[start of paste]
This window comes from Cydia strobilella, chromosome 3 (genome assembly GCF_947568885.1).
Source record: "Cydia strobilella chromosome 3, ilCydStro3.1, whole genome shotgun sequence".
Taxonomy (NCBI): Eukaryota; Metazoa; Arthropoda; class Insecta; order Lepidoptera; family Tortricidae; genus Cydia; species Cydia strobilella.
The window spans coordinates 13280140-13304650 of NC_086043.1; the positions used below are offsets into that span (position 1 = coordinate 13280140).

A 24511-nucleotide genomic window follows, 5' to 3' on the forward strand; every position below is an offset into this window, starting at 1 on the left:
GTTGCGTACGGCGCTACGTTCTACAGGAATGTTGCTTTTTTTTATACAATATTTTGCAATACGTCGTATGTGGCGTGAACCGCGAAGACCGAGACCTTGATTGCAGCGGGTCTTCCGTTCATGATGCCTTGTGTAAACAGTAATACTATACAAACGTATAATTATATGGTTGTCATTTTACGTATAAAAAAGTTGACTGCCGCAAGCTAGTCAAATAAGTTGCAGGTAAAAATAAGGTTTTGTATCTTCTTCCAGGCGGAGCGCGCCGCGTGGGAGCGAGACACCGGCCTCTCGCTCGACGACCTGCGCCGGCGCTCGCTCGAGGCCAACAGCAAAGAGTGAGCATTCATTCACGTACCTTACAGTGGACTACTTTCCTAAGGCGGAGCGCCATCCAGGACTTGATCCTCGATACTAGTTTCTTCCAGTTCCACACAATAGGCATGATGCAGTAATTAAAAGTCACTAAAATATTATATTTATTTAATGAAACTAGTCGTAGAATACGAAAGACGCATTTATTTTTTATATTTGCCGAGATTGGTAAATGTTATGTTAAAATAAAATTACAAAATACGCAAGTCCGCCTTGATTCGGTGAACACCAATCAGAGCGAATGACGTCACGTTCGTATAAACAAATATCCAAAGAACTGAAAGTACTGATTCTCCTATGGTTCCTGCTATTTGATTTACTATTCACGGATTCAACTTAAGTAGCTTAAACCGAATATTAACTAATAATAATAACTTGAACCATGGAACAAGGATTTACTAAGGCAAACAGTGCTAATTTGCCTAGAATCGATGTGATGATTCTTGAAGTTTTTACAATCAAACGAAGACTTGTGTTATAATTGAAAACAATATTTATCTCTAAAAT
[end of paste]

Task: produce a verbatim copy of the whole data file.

This window comes from Cydia strobilella, chromosome 3 (genome assembly GCF_947568885.1).
Source record: "Cydia strobilella chromosome 3, ilCydStro3.1, whole genome shotgun sequence".
Taxonomy (NCBI): Eukaryota; Metazoa; Arthropoda; class Insecta; order Lepidoptera; family Tortricidae; genus Cydia; species Cydia strobilella.
The window spans coordinates 13280140-13304650 of NC_086043.1; the positions used below are offsets into that span (position 1 = coordinate 13280140).

A 24511-nucleotide genomic window follows, 5' to 3' on the forward strand; every position below is an offset into this window, starting at 1 on the left:
GTTGCGTACGGCGCTACGTTCTACAGGAATGTTGCTTTTTTTTATACAATATTTTGCAATACGTCGTATGTGGCGTGAACCGCGAAGACCGAGACCTTGATTGCAGCGGGTCTTCCGTTCATGATGCCTTGTGTAAACAGTAATACTATACAAACGTATAATTATATGGTTGTCATTTTACGTATAAAAAAGTTGACTGCCGCAAGCTAGTCAAATAAGTTGCAGGTAAAAATAAGGTTTTGTATCTTCTTCCAGGCGGAGCGCGCCGCGTGGGAGCGAGACACCGGCCTCTCGCTCGACGACCTGCGCCGGCGCTCGCTCGAGGCCAACAGCAAAGAGTGAGCATTCATTCACGTACCTTACAGTGGACTACTTTCCTAAGGCGGAGCGCCATCCAGGACTTGATCCTCGATACTAGTTTCTTCCAGTTCCACACAATAGGCATGATGCAGTAATTAAAAGTCACTAAAATATTATATTTATTTAATGAAACTAGTCGTAGAATACGAAAGACGCATTTATTTTTTATATTTGCCGAGATTGGTAAATGTTATGTTAAAATAAAATTACAAAATACGCAAGTCCGCCTTGATTCGGTGAACACCAATCAGAGCGAATGACGTCACGTTCGTATAAACAAATATCCAAAGAACTGAAAGTACTGATTCTCCTATGGTTCCTGCTATTTGATTTACTATTCACGGATTCAACTTAAGTAGCTTAAACCGAATATTAACTAATAATAATAACTTGAACCATGGAACAAGGATTTACTAAGGCAAACAGTGCTAATTTGCCTAGAATCGATGTGATGATTCTTGAAGTTTTTACAATCAAACGAAGACTTGTGTTATAATTGAAAACAATATTTATCTCTAAAAT